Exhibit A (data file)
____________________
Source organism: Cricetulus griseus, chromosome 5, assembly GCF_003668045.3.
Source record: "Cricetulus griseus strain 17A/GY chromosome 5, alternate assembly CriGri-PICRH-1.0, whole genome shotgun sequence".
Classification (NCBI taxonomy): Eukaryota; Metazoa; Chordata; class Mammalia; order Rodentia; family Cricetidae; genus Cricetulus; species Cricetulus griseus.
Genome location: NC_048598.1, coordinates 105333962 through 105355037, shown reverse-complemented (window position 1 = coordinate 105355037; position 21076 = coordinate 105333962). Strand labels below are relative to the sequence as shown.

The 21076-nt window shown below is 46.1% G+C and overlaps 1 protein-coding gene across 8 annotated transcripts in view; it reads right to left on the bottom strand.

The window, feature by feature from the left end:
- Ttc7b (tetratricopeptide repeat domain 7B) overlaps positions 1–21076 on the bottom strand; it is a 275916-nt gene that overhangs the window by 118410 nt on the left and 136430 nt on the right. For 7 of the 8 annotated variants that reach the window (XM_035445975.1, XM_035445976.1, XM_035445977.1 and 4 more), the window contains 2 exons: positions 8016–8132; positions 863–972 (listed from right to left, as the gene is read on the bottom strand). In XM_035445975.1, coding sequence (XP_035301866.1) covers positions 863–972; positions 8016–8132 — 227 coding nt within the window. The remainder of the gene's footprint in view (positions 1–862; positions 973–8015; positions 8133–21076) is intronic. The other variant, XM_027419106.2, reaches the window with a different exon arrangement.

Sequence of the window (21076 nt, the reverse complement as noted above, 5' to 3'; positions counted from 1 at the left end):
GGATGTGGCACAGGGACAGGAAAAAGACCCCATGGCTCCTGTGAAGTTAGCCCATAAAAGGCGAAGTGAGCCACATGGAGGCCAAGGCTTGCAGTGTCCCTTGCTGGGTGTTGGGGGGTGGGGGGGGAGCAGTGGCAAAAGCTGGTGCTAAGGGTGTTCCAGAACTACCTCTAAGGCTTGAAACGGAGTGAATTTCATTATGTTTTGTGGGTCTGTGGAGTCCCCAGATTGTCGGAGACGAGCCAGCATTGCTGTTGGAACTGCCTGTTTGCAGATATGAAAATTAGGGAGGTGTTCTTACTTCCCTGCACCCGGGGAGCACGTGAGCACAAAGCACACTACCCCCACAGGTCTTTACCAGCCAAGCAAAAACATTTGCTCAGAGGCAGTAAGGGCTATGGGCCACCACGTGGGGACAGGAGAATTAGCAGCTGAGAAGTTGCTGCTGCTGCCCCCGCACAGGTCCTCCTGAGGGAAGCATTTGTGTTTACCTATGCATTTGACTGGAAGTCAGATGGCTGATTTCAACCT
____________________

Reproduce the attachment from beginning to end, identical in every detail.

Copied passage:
Source organism: Cricetulus griseus, chromosome 5, assembly GCF_003668045.3.
Source record: "Cricetulus griseus strain 17A/GY chromosome 5, alternate assembly CriGri-PICRH-1.0, whole genome shotgun sequence".
Classification (NCBI taxonomy): Eukaryota; Metazoa; Chordata; class Mammalia; order Rodentia; family Cricetidae; genus Cricetulus; species Cricetulus griseus.
Genome location: NC_048598.1, coordinates 105333962 through 105355037, shown reverse-complemented (window position 1 = coordinate 105355037; position 21076 = coordinate 105333962). Strand labels below are relative to the sequence as shown.

The 21076-nt window shown below is 46.1% G+C and overlaps 1 protein-coding gene across 8 annotated transcripts in view; it reads right to left on the bottom strand.

The window, feature by feature from the left end:
- Ttc7b (tetratricopeptide repeat domain 7B) overlaps positions 1–21076 on the bottom strand; it is a 275916-nt gene that overhangs the window by 118410 nt on the left and 136430 nt on the right. For 7 of the 8 annotated variants that reach the window (XM_035445975.1, XM_035445976.1, XM_035445977.1 and 4 more), the window contains 2 exons: positions 8016–8132; positions 863–972 (listed from right to left, as the gene is read on the bottom strand). In XM_035445975.1, coding sequence (XP_035301866.1) covers positions 863–972; positions 8016–8132 — 227 coding nt within the window. The remainder of the gene's footprint in view (positions 1–862; positions 973–8015; positions 8133–21076) is intronic. The other variant, XM_027419106.2, reaches the window with a different exon arrangement.

Sequence of the window (21076 nt, the reverse complement as noted above, 5' to 3'; positions counted from 1 at the left end):
GGATGTGGCACAGGGACAGGAAAAAGACCCCATGGCTCCTGTGAAGTTAGCCCATAAAAGGCGAAGTGAGCCACATGGAGGCCAAGGCTTGCAGTGTCCCTTGCTGGGTGTTGGGGGGTGGGGGGGGAGCAGTGGCAAAAGCTGGTGCTAAGGGTGTTCCAGAACTACCTCTAAGGCTTGAAACGGAGTGAATTTCATTATGTTTTGTGGGTCTGTGGAGTCCCCAGATTGTCGGAGACGAGCCAGCATTGCTGTTGGAACTGCCTGTTTGCAGATATGAAAATTAGGGAGGTGTTCTTACTTCCCTGCACCCGGGGAGCACGTGAGCACAAAGCACACTACCCCCACAGGTCTTTACCAGCCAAGCAAAAACATTTGCTCAGAGGCAGTAAGGGCTATGGGCCACCACGTGGGGACAGGAGAATTAGCAGCTGAGAAGTTGCTGCTGCTGCCCCCGCACAGGTCCTCCTGAGGGAAGCATTTGTGTTTACCTATGCATTTGACTGGAAGTCAGATGGCTGATTTCAACCT